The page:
Also coupled to ASIC 32 is memory, including random access memory (RAM) 48 and read-only memory (ROM) 46, which provides for storage of program code for implementing application software to be executed by the set-top box. Note that ROM 46 may be a programmable ROM (PROM), or any form of erasable PROM (EPROM), or flash memory. A mass storage device 50 optionally may be provided and coupled to ASIC 42. The mass storage device may be used to input software or data to the client terminal or to store downloaded software or data. Mass storage device 50 can be any suitable device for storing machine-executable instructions, such as a magnetic drive, optical drive, and the like.
The personal computer further includes a hard disk drive 66 and an optical disk drive 70 for reading from or writing to a removable optical media such as a CD-ROM or other optical storage. Hard disk drive 66 and optical disk drive 70 are connected to bus 56 by a hard disk drive interface 72 and an optical drive interface 76, respectively. The drives and their associated computer-readable media provide nonvolatile storage of computer-readable instructions, data structures, program modules and other data for the personal computer.
A video capture card 68 is connected to bus 56. Video capture card 68 provides functionality similar to that of the receiver of the set-top box of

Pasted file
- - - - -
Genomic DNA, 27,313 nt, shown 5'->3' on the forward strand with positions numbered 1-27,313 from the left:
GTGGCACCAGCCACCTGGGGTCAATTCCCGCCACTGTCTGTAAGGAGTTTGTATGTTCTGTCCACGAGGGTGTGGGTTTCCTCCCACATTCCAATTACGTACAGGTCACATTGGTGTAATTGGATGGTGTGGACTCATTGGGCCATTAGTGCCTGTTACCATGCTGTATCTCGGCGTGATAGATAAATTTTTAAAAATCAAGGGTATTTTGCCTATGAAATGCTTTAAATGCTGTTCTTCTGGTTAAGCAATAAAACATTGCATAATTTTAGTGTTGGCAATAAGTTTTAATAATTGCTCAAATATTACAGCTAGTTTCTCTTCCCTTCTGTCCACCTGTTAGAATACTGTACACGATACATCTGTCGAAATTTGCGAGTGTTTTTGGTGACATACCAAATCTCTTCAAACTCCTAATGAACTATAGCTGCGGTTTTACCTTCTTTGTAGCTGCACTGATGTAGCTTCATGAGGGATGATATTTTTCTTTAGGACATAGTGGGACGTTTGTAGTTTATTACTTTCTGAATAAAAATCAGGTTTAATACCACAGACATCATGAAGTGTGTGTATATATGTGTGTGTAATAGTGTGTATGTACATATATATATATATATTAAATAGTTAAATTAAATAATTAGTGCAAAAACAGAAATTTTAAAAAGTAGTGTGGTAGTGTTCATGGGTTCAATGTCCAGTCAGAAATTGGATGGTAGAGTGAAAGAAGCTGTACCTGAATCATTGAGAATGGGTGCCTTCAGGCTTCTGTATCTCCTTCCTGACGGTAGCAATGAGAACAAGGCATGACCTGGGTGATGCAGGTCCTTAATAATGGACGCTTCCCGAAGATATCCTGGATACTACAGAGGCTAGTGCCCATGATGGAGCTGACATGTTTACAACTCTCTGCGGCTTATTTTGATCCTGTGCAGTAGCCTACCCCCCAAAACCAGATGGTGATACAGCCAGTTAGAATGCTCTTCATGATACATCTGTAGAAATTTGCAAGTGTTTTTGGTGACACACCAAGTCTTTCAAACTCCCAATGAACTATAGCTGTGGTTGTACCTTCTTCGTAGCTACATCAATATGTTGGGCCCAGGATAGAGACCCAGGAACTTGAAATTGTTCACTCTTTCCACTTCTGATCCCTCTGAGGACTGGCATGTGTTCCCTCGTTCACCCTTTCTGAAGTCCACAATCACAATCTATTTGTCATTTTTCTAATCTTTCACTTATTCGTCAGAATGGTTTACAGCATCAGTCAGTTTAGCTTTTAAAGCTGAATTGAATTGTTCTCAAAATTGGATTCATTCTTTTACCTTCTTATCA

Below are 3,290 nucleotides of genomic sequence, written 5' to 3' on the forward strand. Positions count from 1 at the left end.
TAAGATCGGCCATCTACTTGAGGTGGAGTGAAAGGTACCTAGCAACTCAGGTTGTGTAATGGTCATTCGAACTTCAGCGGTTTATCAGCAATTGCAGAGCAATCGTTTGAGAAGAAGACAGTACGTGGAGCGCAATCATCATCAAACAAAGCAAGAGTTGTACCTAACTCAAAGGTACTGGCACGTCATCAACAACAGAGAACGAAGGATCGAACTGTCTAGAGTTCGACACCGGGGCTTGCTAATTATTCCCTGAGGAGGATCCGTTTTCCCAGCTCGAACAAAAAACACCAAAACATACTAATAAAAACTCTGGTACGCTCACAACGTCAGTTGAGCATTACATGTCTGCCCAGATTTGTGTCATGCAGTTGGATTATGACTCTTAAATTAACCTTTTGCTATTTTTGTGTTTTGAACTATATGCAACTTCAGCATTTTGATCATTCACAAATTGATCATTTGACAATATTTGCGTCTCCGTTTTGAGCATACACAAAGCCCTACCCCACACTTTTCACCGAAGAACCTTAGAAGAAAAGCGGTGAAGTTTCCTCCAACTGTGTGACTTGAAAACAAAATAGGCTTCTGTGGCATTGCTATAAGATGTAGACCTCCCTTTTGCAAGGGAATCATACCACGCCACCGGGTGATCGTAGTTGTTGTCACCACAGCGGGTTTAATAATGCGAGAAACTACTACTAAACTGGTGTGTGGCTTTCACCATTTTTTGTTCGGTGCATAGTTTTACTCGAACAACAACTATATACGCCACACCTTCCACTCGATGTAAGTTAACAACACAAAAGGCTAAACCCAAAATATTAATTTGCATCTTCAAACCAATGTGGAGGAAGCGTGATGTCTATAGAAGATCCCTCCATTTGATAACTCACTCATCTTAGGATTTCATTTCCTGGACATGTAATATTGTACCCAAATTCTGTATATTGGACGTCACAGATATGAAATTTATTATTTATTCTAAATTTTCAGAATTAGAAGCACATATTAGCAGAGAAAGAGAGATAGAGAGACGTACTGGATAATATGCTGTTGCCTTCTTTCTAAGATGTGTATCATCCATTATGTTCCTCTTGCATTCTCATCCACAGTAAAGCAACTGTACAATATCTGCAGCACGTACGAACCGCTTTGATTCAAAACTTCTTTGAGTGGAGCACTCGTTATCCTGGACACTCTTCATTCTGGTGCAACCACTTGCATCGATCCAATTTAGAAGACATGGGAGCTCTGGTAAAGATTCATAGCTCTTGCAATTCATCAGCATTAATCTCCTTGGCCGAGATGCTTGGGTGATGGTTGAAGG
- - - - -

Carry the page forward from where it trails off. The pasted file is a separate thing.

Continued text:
Although the exemplary environment shown in
A number of program modules may be stored on the hard disk, magnetic disk, optical disk, ROM 58, or RAM 60, including an operating system, one or more application programs, other program modules, and program data. A user may enter commands and information into personal computer 11 through input devices such as a keyboard 78 and/or a pointing device (mouse) 80. Other input devices (not shown) may include a microphone, joystick, game pad, satellite dish, scanner, or the like. These and other input devices often are connected to central processing unit 52 through a serial port interface 82 which is coupled to the bus. However, the input devices may be connected by other interfaces, such as a parallel port, game port or a universal serial bus (USB).